The Sky Is Everywhere

I became a Jandy Nelson fan about two years ago when I read the unbelievably moving I’ll Give You the Sun. (Read it. Seriously. And have lots of tissues at the ready.) I was in a weird mood this week, so I looked to one of her other books, The Sky Is Everywhere, to get me through. It worked.

I guess I needed a good cry–without resorting to cheesy holiday Hallmark movies–and The Sky Is Everywhere definitely delivered. It explored concepts like loss, grief, love, family, hope, and the power of words and music in a way that really resonated with me. I hope it will do the same for you.

Lennie Walker is going through the worst time of her life. Following the death of her older sister, Bailey, Lennie is completely adrift. She doesn’t know which way to turn, and she doesn’t know how to go on without the most important person in her world. She’s lost interest in almost everything. Her only solace comes in the form of poems she leaves on the walls, on scrap pieces of paper, all over town.

While Lennie struggles to reconnect to her life, she looks for comfort in the arms of Toby, her sister’s boyfriend. He seems to be the only person who truly understands her grief, and maybe both of them are seeking a piece of Bailey in each other. Lennie knows it’s wrong to be so wrapped up in Toby, but she can’t seem to help herself. (To be fair, neither can he.)

When a new guy enters the picture, though, Lennie’s world is once again thrown into chaos. Joe Fontaine brings sunshine into Lennie’s life for the first time in a while, and he seems to bring her back into the world of words, music, and living. She begins playing her clarinet again, talking to friends and family, and contemplating a future of her own. It’s both exhilarating and, on some level, agonizing.

A big part of Lennie feels guilty for feeling any kind of happiness when her sister is gone, and an even bigger part of her is guilty over her continued connection with Toby when she’s falling for Joe. She knows she must end whatever is happening with Toby before it destroys her relationship with Joe…but that may not be up to her.

As her romantic life flounders, Lennie must also deal with secrets her sister was keeping, her feelings on her absent mother, how she relates to her family, and even how she views herself. Who is she without Bailey? Can she find the girl she is now before she loses Joe, the boy who may just be the love of her life? It’s time for Lennie to find out.


The band geek and word nerd in me really loved the character of Lennie (even though I wanted to shake her a few times). I have a feeling a lot of readers out there may feel the same way. If nothing else, maybe Lennie’s taste in music and literature could inspire readers to explore–or at least revisit–the classics.

While I think The Sky Is Everywhere is an excellent book for teens and adults–especially music and book lovers or those who’ve ever been in love or experienced loss (doesn’t narrow it down much, does it?)–I do think it’s geared toward more mature readers. This book doesn’t shy away from what may be deemed “salty language” or frank talk of sexuality. Yes, I know that’s reality for many tweens and teens. Some mature middle grade readers may be okay with this book, but others may not. As usual, know your readers and recommend books accordingly.

If you’d like to know more about The Sky Is Everywhere and other books by Jandy Nelson, I encourage you to visit the author’s website, Twitter, Facebook, and Goodreads.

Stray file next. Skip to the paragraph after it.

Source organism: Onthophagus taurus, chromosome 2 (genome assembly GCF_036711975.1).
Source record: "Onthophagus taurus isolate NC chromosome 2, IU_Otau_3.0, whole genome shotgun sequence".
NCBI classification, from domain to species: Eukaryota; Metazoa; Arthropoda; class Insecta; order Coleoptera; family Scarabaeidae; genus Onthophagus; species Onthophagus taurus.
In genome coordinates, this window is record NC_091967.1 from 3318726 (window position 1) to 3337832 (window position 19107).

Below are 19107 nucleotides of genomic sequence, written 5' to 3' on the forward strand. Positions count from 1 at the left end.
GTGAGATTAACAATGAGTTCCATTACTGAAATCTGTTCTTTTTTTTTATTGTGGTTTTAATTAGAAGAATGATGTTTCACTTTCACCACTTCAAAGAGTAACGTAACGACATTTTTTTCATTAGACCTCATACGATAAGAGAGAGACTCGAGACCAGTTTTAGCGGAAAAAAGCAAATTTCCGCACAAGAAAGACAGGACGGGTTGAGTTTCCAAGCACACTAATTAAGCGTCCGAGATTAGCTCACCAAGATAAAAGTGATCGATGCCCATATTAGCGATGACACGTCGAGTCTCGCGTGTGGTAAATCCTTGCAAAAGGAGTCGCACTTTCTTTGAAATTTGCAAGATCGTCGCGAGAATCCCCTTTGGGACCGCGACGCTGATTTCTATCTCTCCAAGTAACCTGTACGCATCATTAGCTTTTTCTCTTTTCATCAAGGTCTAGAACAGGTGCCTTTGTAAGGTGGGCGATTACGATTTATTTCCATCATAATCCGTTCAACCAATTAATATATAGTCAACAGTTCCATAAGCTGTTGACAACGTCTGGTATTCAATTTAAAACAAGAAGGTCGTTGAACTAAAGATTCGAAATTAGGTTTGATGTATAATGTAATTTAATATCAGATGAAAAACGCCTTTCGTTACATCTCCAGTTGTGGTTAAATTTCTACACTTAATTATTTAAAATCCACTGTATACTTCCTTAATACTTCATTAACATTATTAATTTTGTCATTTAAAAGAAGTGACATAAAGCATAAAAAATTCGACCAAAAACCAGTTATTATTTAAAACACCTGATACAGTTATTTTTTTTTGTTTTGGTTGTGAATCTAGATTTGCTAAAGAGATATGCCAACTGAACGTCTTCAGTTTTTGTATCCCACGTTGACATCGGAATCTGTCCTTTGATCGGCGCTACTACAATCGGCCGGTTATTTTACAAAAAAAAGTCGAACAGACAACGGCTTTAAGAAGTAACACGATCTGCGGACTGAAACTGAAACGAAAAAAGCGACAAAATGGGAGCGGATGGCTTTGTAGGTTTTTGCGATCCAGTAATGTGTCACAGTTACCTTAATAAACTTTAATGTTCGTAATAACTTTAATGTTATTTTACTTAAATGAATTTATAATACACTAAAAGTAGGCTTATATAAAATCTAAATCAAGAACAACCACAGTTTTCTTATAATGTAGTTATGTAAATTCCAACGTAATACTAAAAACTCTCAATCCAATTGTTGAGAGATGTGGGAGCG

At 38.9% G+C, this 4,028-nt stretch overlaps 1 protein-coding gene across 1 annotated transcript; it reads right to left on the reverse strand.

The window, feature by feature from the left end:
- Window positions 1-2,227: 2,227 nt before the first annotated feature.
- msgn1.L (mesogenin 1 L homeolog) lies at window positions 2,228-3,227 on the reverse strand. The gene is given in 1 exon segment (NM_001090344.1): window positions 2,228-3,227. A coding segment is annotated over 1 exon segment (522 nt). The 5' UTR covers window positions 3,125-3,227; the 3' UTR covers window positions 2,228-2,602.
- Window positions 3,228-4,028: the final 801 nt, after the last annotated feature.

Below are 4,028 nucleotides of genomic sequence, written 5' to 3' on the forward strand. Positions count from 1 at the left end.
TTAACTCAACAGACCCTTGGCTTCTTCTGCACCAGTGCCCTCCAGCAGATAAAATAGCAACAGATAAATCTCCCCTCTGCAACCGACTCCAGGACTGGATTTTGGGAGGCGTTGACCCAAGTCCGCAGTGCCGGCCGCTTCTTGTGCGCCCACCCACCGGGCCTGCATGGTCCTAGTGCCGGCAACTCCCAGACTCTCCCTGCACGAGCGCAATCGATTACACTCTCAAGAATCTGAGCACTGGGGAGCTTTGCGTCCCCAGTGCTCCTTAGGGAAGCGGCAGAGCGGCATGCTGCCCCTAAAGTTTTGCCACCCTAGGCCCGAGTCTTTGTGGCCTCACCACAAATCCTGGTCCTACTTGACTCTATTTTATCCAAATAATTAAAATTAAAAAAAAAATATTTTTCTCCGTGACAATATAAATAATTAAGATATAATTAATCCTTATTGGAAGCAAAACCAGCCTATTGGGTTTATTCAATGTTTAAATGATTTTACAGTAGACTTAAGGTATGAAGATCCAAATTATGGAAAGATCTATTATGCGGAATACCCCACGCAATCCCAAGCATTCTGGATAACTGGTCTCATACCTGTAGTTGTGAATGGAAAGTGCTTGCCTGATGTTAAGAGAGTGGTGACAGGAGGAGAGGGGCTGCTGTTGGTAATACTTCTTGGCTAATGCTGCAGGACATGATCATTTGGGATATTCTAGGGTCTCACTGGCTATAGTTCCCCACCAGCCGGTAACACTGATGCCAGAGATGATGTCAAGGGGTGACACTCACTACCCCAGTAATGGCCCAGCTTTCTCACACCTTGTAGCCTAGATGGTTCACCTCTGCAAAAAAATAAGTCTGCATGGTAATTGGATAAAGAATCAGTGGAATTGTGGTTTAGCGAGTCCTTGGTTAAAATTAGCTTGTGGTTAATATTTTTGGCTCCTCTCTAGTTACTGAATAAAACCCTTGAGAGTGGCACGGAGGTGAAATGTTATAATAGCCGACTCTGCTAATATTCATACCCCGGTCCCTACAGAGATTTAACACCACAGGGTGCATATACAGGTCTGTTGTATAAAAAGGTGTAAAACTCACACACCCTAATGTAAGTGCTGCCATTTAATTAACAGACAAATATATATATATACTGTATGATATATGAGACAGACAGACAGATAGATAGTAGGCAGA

With that, I’m going to wrap things up…which is the only wrapping I’ve managed to do. It’s Christmas Eve, and I haven’t wrapped a single gift, so I guess I’ve got work to do. So long for now, and I’ll be back in a few days. Happy holidays to you all!

Get Happy

If you enjoyed Mary Amato’s Guitar Notes or are an aspiring singer/songwriter, there’s a great book heading your way. Get Happy, also by Mary Amato, will be released by Egmont USA in October, and, once again, this author explores how music allows one girl to express herself and work through everything that is happening in her life.

Minerva is a young songwriter who is desperate to have her very own ukulele. She’s sure that her mom will finally pick up on her oh-so-subtle hints, but it is not to be. On the morning of her birthday, she is met with a sweater instead of the instrument that she desires. Min does, however, receive something on her birthday that will change everything she’s ever believed about her own life. She gets a letter and a necklace from her father, a man she always thought abandoned Min and her mom. As it turns out, that may not have been the case…

While Min is both curious about her father and determined to avoid him, she’s also focused on her new job. She and a few other teens are performers for Get Happy, a company that provides characters for children’s birthday parties. Min is Get Happy’s resident mermaid, her best friend Finn is a pirate, a dimpled cutie from school is a cowboy, and Cassie, a too-perfect prima donna, is the princess. Min’s primary reason for getting this job is to earn enough money for a ukulele, but encountering so many happy (and unhappy) families is forcing her to examine her own childhood, the few memories of her father, and what she may have missed because of his absence.

Min is not ready to confront her mom yet–or, heaven forbid, her dad–about what really happened with them, so she expresses her conflicted feelings about the situation through song. When Min finally gets her prized ukulele, the songs seem to flow out of her, but the tension between Min and her mom is growing each day, and it will soon become too much for Min to bear.

When Min learns the truth about what her mom has been hiding all these years, she’ll be forced to face the father she’s never really known. Why did he really leave? Did he even care about her? And will she make a place for him in her life now? Can Min forgive her mother, know her father, and get happy with her life now that everything is out in the open? We’ll just have to see…

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Other than the whole music connection, one thing that Get Happy has in common with Guitar Notes is parents that are totally out of touch with their kids. Min’s mom seemed to be totally focused on what she wanted. She missed completely that her daughter didn’t care about the best clothes and was perfectly happy with quirky thrift store finds. Min wanted a ukulele; mom got her an ugly sweater. And most importantly, Min’s mother didn’t see how much damage she did to her daughter by keeping her from her father. Yes, I know she had her reasons, but it felt like she was acting in her own interests, not her daughter’s.